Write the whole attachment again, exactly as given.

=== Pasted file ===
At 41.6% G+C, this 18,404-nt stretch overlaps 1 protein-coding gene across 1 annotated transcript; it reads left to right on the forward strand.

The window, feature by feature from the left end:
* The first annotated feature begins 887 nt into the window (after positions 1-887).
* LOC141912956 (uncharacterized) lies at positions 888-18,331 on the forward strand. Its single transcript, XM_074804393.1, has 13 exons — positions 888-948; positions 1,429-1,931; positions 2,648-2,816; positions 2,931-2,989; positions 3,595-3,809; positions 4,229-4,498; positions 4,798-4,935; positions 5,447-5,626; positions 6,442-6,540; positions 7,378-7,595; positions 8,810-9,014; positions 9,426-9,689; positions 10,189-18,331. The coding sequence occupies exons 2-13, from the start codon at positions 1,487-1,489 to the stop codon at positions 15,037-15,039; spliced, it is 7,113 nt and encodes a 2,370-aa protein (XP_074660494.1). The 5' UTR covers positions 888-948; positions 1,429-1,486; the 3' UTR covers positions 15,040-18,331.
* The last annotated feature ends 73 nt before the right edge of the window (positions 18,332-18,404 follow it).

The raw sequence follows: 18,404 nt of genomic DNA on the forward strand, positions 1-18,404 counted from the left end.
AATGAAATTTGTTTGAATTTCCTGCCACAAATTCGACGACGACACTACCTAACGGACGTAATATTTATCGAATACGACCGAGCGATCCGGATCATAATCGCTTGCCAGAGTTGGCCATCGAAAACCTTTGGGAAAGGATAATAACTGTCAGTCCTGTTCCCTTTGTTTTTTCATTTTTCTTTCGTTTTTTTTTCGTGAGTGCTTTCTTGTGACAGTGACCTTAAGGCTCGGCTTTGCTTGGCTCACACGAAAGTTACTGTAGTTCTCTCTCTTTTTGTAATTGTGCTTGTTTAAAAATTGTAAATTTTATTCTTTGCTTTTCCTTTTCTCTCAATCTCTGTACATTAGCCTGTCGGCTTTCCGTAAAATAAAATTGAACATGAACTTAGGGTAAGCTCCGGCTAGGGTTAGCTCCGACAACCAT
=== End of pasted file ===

At 41.6% G+C, this 18,404-nt stretch overlaps 1 protein-coding gene across 1 annotated transcript; it reads left to right on the forward strand.

The window, feature by feature from the left end:
* The first annotated feature begins 887 nt into the window (after positions 1-887).
* LOC141912956 (uncharacterized) lies at positions 888-18,331 on the forward strand. Its single transcript, XM_074804393.1, has 13 exons — positions 888-948; positions 1,429-1,931; positions 2,648-2,816; positions 2,931-2,989; positions 3,595-3,809; positions 4,229-4,498; positions 4,798-4,935; positions 5,447-5,626; positions 6,442-6,540; positions 7,378-7,595; positions 8,810-9,014; positions 9,426-9,689; positions 10,189-18,331. The coding sequence occupies exons 2-13, from the start codon at positions 1,487-1,489 to the stop codon at positions 15,037-15,039; spliced, it is 7,113 nt and encodes a 2,370-aa protein (XP_074660494.1). The 5' UTR covers positions 888-948; positions 1,429-1,486; the 3' UTR covers positions 15,040-18,331.
* The last annotated feature ends 73 nt before the right edge of the window (positions 18,332-18,404 follow it).

The raw sequence follows: 18,404 nt of genomic DNA on the forward strand, positions 1-18,404 counted from the left end.
AATGAAATTTGTTTGAATTTCCTGCCACAAATTCGACGACGACACTACCTAACGGACGTAATATTTATCGAATACGACCGAGCGATCCGGATCATAATCGCTTGCCAGAGTTGGCCATCGAAAACCTTTGGGAAAGGATAATAACTGTCAGTCCTGTTCCCTTTGTTTTTTCATTTTTCTTTCGTTTTTTTTTCGTGAGTGCTTTCTTGTGACAGTGACCTTAAGGCTCGGCTTTGCTTGGCTCACACGAAAGTTACTGTAGTTCTCTCTCTTTTTGTAATTGTGCTTGTTTAAAAATTGTAAATTTTATTCTTTGCTTTTCCTTTTCTCTCAATCTCTGTACATTAGCCTGTCGGCTTTCCGTAAAATAAAATTGAACATGAACTTAGGGTAAGCTCCGGCTAGGGTTAGCTCCGACAACCAT